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Analysis

Whatever Leavers claim, Brexit puts women’s rights at risk

by Susie Courtault | 14.09.2018

The government insists our rights and protections as EU citizens will be safe after Brexit. We’re told that they will be carried over into UK law and, anyway, the UK is more progressive than the EU in many areas. This dangerously downplays the risks of Brexit.

Women’s rights are a prime example. The EU makes its commitment to gender equality explicit in the Lisbon Treaty, signed by all member states in 2007:

“In all its activities the European Union shall aim to eliminate inequalities and to promote equality between men and women”

This means that all member states must strive to achieve a more equal balance between men and women and that combating gender equality should be part of all of the work that the EU carries out.

The UK, in contrast, lacks a written constitution. This means that everybody’s rights are theoretically vulnerable to the government of the day – sometimes based on the slimmest majorities in Parliament. For 45 years we’ve been largely protected from this by EU law. There’s a distinct possibility of a hard-right Tory government coming to power after Brexit hellbent on slashing “red tape” such as equal pay and maternity rights. Women in the UK should be concerned.

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The government’s track record is already patchy. Take austerity. The Women’s National Commission was one of the first things to be axed in 2010. Local government programmes to help vulnerable women ended, leading to refuges and other domestic services being condemned as “not fit for purpose”. And it is estimated that of £94 billion of the cumulative tax cuts in social security that will have been implemented by 2020, 86% of it will come out of women’s incomes.

The UK still hasn’t ratified the 2011 Istanbul Convention on eradicating violence against women and girls. More than this, the government continues to fail at gender mainstreaming – the concept that all public policy should be considered in terms of gender equality.

Now look at how EU law has forced the UK, often through cases in EU courts, to enhance women’s rights. It gave women equal pay for work of equal value, and protection from being dismissed for becoming pregnant. Part-time workers – overwhelmingly women juggling work and child care – have also gained equal pay and benefits, leading to 400,000 women gaining an occupational pension for the first time.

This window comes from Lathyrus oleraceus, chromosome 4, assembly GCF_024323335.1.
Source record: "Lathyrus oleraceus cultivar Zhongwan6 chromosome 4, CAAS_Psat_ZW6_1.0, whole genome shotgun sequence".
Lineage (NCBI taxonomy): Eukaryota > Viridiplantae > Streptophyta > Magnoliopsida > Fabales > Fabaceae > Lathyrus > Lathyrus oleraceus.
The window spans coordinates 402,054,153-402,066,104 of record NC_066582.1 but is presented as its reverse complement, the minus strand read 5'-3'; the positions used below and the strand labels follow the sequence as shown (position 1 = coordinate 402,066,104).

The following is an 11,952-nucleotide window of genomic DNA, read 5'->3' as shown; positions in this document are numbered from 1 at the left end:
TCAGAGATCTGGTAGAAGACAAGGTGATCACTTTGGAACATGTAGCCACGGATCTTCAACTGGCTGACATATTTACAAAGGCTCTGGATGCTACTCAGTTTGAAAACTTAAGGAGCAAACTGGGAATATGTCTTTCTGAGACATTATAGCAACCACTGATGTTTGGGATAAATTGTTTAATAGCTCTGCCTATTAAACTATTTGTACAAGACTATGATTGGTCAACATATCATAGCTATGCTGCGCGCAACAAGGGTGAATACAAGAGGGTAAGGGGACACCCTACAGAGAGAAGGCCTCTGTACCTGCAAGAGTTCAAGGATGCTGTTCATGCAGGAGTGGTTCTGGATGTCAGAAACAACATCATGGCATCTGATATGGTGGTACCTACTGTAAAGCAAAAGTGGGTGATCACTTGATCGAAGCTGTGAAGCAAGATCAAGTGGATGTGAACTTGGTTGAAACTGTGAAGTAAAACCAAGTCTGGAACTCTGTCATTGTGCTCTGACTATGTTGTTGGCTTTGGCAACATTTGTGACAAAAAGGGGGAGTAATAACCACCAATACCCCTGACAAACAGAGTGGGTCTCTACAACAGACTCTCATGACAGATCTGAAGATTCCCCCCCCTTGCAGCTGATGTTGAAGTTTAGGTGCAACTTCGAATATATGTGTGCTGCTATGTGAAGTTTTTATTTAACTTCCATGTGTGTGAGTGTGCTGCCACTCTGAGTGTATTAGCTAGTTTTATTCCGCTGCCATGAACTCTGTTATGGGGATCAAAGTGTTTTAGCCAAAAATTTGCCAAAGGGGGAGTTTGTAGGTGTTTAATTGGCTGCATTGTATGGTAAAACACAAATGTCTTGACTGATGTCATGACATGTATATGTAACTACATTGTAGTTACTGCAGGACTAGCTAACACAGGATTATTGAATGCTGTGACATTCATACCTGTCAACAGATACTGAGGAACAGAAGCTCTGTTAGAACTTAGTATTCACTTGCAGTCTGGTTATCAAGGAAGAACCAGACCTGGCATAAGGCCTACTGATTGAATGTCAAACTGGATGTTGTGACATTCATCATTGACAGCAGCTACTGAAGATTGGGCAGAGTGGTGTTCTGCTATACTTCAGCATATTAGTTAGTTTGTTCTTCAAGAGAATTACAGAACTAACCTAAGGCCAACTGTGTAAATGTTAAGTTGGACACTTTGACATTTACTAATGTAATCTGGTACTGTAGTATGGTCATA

Brexit means women will lose out on future gains, for example rights on work-life balance in the pipeline which will include parents and carers. 58% of all carers are women – over 3 million people – and women are also more likely to carry out round the clock, 24-hour care. After Brexit, UK courts would no longer be bound to interpret UK law in line with EU rules.

Brexit also threatens critical EU funding programmes, for example supporting women fleeing domestic violence, helping them re-train and regain their independence. The EU has dedicated £445 billion for such initiatives in order to eliminate violence against women and girls. The government claims they will honour the funding until 2020, as long as these commitments align with “domestic priorities”, whatever that means.

And while Theresa May promised to move over all EU law to the UK statute books in time for Brexit day, it turns out that doesn’t include the Charter on Fundamental Rights.

All women, whether they voted leave or remain, need to be aware of how much is at stake. And if they’re concerned, they must make their voices heard by calling for a People’s Vote with an option to stay in the EU.

Susie Courtault is vice chair of Britain for Europe and convenor of Women4Europe which campaigns to bring women’s concerns to public attention and for a People’s Vote with the option to remain. Women4Europe will be holding a roundtable at 2pm and march and rally at 4pm in Brighton on the second day of Lib Dem conference this Sunday. For more information on the campaign you can follow on Facebook and Twitter or visit the Women for Europe website.

Edited by Luke Lythgoe

3 Responses to “Whatever Leavers claim, Brexit puts women’s rights at risk”

  • A typical scream of anguish from a brexiteer: dear Phil Winwood, could you please find the arguments to back up your silly claim and then use legible English to tell us? Just because maybe you have a valid claim that all should be aware of? Cheers mate!

  • Peter you will never get any evidence or rational argument from people like Phil Winwood. Being an extreme Brexiteer is to be a member of a cult religion, a flat earth advocate and a climate change denier all wrapped up in one package.